Two years after relentless support for rebel groups in Syria, now Washington and Ankara have voiced concerns about aiding anti-Damascus extremists involved in the crisis in the country, a White House report said.
Despite the seemingly concern, US President Barack Obama and Prime Minister Recep Tayyip Erdogan have also expressed their support for the what they called the “moderate” opposition, which fights alongside with the other radical militants against the Damascus government, the report said.
“The US President and Turkish Prime Minister discussed the danger of foreign extremists in Syria and agreed on the importance of supporting a unified and inclusive Syrian opposition,” added the statement, which was released on Wednesday following a telephone conversation between Obama and Erdogan, al-Alam reported.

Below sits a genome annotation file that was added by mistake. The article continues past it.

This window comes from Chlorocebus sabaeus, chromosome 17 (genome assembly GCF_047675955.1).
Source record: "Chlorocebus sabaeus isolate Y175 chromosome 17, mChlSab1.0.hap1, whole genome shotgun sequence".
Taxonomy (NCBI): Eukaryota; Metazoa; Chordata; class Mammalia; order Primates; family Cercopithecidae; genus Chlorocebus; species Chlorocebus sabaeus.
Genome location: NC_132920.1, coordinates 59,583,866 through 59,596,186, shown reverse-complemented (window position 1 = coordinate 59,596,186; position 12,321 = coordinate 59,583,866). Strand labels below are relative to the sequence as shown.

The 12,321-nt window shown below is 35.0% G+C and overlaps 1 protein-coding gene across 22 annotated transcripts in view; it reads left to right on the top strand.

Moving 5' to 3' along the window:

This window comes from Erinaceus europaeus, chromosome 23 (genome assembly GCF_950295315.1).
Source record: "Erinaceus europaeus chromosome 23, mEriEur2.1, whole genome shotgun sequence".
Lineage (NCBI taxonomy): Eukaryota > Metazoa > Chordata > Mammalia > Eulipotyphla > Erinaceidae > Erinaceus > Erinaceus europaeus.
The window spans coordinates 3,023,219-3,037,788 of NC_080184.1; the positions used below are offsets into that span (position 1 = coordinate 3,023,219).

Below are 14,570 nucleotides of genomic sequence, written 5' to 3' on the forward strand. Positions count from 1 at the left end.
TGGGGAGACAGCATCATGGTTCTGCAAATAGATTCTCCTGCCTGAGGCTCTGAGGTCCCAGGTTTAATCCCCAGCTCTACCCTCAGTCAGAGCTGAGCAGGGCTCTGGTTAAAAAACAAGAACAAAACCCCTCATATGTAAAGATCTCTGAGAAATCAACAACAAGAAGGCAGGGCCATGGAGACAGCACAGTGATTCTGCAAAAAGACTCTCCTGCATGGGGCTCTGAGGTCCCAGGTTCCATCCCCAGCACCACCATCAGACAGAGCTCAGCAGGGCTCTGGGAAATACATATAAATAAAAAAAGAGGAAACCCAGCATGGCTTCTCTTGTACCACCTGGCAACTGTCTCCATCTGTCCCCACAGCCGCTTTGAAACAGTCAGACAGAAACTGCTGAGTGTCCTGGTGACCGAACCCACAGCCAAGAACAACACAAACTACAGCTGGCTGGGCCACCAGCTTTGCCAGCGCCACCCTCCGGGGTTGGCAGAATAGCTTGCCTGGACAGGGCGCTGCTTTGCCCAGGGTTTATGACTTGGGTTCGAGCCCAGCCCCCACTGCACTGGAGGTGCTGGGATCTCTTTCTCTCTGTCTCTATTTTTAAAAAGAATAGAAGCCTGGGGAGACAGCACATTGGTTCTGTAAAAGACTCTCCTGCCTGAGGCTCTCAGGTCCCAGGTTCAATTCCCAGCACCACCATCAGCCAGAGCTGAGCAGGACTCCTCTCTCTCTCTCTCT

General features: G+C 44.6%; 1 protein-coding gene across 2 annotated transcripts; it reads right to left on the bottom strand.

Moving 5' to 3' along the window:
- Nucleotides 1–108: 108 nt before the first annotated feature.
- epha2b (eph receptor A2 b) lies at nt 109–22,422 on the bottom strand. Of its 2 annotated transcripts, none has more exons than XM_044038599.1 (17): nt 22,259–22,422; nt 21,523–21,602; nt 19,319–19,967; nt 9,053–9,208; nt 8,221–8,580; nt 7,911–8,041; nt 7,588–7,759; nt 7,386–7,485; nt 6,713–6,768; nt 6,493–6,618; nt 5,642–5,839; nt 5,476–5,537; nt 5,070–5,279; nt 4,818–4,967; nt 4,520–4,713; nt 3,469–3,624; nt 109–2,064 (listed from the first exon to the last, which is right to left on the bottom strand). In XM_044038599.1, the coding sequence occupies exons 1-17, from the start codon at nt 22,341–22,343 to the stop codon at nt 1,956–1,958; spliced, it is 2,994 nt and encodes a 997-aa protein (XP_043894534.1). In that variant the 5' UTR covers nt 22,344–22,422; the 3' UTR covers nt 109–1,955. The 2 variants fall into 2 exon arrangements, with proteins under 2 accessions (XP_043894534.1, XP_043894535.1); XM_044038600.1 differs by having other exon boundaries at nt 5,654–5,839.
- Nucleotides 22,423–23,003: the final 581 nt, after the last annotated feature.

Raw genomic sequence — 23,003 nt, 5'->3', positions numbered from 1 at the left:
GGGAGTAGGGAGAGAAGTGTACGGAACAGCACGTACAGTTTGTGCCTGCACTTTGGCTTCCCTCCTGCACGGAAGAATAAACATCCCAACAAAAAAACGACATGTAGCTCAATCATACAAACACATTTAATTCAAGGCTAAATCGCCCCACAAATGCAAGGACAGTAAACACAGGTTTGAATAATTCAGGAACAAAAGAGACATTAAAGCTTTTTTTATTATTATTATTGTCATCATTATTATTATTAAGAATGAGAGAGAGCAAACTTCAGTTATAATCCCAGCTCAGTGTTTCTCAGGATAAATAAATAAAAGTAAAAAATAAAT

A recent study by a Washington think tank and a “terrorism research group” called Flashpoint Global Partners shows most of the 280 foreign militants found killed inside Syria between July 2012 and May 2013 came “from nearby countries”.
The study further discovered that at least 17 fighters of Russian origin had been killed over the same period, including 10 from Russia’s North Caucasus regions, the report added.
The development comes as Washington has recently vowed to expand its military support of the foreign-backed militants fighting the Syrian government.
Turkey, meanwhile, has persistently served as a major supply line and safe haven for the foreign-sponsored terrorists.
The United States and Europe have scrapped decision to aid Syrian opposition forces in the last minute, pending that the arms turns to target their own interests.
However, the West’s sudden U-turn to withdraw from supplying arms to Syrian rebels is likely a bid to save Washington’s staunch ally Israel from potential threats if the arms fall into wrong hands.